Regional pressure to upgrade aging long-term care homes to meet modern access and safety standards is behind the plan to demolish and rebuild the Golden Years Nursing and Assisted Living Center on Eagle Street.
The owner notified the city of that plan in March, prompting heritage planning staff to investigate the implications of demolition, knowing that the nearly 60-year-old facility was built around the home of the former owner of the Pattinson Woolen Mill.
The city was contacted in March by WSP, a planning consultant acting on behalf of PeopleCare, owners of Golden Years, to inquire about the application process to demolish all of the buildings on the property, including the original house built by Frank Pattinson, who took over the mill from his father, George. After his death in 1931.
Frank Pattinson died in 1963, prompting his wife to sell the house, which eventually became the new home of the Golden Years.
Numerous additions over the decades transformed it into the 88-bed nursing home it exists today.
The city says the plan is to build a new facility on the site that meets current building code requirements for mobility aids such as wheelchairs, walkers and newer hospital beds.
The move comes a year after the province launched the Long-Term Care Reform Act with the goal of creating 30,000 new long-term care beds by 2028 and redeveloping older beds to meet modern design standards.
At the time, the province said the new and upgraded beds would help reduce wait lists, ease pressures on hospital capacity, and “ensure that every resident can enjoy the best quality of life possible, supported by safe, high-quality care.”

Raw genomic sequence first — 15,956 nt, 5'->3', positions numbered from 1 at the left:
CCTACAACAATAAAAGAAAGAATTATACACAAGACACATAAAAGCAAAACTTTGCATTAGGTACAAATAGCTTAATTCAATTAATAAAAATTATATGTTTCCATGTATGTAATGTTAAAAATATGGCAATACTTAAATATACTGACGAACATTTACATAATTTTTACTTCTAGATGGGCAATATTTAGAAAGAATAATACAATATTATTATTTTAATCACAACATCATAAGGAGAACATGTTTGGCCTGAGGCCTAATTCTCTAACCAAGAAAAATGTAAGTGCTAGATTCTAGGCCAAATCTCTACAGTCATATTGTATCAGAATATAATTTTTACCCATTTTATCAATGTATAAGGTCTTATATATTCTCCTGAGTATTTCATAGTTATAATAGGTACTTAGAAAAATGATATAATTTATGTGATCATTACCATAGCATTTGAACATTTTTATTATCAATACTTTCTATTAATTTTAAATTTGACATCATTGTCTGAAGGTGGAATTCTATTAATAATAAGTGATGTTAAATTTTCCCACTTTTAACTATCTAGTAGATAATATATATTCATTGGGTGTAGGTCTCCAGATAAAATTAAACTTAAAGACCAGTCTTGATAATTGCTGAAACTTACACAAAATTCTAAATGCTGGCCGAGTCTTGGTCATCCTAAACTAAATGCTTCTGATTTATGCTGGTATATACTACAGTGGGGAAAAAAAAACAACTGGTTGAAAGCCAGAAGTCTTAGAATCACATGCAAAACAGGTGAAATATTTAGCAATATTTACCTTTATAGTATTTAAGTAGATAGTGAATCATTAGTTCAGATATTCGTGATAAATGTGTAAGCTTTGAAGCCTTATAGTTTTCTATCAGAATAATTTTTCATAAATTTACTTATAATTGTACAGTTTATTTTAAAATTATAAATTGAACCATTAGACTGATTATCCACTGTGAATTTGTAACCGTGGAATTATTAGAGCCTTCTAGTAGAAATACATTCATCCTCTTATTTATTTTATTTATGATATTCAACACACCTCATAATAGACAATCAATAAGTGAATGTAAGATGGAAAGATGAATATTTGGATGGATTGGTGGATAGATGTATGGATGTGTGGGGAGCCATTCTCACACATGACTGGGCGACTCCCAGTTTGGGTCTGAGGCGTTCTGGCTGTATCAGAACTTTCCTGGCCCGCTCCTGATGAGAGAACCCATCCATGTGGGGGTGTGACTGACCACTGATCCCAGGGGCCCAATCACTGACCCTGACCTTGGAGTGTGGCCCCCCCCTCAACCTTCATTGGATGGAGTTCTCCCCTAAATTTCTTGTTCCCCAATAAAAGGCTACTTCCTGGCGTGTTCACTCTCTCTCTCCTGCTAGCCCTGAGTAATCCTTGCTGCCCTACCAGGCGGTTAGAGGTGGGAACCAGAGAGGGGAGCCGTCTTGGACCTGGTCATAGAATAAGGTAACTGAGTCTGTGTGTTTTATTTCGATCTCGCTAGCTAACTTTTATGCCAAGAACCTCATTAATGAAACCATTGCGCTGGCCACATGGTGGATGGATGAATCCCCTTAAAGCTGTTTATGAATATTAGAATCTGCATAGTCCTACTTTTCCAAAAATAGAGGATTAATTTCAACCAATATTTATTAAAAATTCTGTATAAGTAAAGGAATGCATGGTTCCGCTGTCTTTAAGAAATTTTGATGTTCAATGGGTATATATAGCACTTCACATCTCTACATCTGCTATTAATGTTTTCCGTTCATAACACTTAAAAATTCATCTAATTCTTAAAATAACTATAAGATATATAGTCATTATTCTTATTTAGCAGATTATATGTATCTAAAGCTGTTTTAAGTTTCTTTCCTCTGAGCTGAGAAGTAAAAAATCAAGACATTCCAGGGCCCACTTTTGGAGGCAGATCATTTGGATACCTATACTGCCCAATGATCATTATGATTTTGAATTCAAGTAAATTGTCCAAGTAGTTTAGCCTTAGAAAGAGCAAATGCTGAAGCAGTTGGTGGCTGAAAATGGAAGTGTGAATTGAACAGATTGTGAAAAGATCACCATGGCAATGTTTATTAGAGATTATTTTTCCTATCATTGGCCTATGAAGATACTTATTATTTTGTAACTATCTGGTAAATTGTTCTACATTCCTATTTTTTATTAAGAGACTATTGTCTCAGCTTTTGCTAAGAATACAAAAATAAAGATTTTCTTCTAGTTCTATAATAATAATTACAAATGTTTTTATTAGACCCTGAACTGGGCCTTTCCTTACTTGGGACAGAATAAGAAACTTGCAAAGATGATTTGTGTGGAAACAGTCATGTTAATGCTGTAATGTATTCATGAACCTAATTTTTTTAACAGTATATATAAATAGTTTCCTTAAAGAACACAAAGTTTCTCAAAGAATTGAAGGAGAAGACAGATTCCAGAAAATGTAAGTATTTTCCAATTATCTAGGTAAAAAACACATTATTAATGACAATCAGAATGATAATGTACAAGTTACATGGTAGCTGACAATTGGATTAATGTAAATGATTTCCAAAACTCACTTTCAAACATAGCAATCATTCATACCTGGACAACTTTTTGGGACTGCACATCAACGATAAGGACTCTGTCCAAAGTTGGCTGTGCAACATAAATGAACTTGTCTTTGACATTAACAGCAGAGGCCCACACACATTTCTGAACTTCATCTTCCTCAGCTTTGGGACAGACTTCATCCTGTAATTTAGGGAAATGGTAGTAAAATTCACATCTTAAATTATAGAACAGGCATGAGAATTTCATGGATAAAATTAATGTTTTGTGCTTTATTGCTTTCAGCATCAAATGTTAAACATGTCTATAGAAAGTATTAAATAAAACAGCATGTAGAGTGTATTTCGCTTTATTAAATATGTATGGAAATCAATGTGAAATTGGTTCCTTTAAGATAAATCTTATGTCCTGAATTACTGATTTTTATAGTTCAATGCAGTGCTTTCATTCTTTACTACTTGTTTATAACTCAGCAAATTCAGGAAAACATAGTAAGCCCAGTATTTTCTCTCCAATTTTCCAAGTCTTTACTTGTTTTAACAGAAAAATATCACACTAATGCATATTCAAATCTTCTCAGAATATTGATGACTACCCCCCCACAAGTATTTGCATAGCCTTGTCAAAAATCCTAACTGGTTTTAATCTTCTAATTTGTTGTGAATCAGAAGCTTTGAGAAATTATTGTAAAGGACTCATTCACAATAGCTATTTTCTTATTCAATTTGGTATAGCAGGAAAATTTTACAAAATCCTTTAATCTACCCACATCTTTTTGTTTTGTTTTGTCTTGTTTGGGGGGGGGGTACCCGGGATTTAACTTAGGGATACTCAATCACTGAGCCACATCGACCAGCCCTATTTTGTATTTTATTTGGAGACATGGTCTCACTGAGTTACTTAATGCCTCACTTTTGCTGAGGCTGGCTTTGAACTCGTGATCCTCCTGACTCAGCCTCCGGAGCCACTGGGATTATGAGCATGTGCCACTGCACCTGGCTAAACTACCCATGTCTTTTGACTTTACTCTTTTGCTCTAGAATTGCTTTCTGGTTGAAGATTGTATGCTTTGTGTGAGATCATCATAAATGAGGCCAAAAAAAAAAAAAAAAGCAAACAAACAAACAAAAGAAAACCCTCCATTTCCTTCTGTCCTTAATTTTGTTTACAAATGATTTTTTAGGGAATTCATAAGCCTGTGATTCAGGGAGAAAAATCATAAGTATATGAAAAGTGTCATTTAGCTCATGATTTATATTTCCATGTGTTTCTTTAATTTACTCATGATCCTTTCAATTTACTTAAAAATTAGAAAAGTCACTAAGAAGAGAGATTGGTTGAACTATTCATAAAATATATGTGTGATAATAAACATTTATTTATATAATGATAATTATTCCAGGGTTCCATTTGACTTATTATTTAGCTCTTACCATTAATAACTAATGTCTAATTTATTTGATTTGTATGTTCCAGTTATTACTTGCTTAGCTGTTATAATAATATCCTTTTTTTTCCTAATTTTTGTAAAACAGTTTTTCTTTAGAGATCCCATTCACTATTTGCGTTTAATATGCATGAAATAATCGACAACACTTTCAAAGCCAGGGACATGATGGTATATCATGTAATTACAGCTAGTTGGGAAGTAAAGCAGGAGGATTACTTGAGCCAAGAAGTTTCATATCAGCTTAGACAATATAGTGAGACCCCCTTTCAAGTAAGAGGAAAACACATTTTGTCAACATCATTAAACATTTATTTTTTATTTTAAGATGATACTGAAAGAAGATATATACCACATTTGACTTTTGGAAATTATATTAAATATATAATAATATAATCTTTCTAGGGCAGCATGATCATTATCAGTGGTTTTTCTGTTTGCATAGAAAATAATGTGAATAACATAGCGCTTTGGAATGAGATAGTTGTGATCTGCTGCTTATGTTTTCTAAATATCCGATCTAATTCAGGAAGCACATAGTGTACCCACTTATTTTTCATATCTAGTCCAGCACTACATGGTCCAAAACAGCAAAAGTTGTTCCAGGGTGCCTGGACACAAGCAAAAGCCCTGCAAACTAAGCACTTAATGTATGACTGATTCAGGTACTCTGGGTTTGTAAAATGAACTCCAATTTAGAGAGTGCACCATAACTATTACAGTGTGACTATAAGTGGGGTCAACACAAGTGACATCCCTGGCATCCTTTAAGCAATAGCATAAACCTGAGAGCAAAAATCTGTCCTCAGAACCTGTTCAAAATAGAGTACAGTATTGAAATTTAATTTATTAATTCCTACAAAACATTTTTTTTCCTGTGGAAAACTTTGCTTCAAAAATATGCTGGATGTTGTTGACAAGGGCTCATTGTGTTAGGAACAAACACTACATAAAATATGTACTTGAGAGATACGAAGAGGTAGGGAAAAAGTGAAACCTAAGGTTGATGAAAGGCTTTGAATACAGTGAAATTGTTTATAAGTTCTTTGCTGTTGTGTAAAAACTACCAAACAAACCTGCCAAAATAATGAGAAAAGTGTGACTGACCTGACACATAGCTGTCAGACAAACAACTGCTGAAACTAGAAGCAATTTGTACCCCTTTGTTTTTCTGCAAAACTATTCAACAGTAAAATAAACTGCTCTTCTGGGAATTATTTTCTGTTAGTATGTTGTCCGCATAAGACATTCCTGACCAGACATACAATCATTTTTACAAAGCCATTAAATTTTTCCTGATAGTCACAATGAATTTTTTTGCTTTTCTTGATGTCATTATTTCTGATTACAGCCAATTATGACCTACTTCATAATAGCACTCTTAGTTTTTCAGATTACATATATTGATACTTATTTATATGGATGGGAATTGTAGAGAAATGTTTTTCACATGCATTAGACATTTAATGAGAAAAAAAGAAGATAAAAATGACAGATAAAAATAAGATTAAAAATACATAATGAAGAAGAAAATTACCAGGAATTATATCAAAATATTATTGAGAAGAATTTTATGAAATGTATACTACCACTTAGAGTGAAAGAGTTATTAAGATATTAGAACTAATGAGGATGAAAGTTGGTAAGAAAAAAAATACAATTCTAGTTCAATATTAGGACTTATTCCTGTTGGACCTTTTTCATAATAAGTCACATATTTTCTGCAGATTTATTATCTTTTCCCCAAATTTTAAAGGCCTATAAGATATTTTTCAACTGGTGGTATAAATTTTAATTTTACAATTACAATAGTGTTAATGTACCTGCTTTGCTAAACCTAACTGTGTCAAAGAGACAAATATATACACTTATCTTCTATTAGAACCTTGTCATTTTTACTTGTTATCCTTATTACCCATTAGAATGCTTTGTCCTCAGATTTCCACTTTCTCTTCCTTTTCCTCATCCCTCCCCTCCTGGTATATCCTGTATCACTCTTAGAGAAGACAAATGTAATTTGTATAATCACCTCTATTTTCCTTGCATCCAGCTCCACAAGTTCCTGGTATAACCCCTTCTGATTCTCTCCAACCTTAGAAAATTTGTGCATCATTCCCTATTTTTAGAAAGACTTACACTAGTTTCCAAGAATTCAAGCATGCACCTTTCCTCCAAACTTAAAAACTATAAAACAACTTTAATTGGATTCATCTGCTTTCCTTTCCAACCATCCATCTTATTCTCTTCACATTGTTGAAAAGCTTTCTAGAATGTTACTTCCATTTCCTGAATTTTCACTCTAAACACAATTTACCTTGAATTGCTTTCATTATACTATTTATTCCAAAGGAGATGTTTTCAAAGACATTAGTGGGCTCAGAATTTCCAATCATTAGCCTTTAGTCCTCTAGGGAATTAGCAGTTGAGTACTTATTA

However, since March, no demolition permit has been submitted, and it is not clear whether these plans are still in progress.
Attempts to get comment from the CEO of Golden Years and peopleCare were not immediately successful.
Although nothing has been heard recently about the plans, heritage planning staff want to move forward with recommending that the original 1924 red brick Pattinson House be classified under Part IV of the Ontario Heritage Act.
Heritage planning staff say they “want to balance increasing long-term care beds in Cambridge while preserving built cultural heritage assets” and recommend allowing demolition only on all additions dating from the mid-1960s onwards.
Key features that prompted the naming include the house’s connection to Frank and Jenny Pattinson, who built the house in 1924, the connection to Kenneth and Beryl Langford, who purchased the property in 1963 and moved their Golden Years nursing home to the site, and it being one of the longest-running nursing homes Licensed in Cambridge.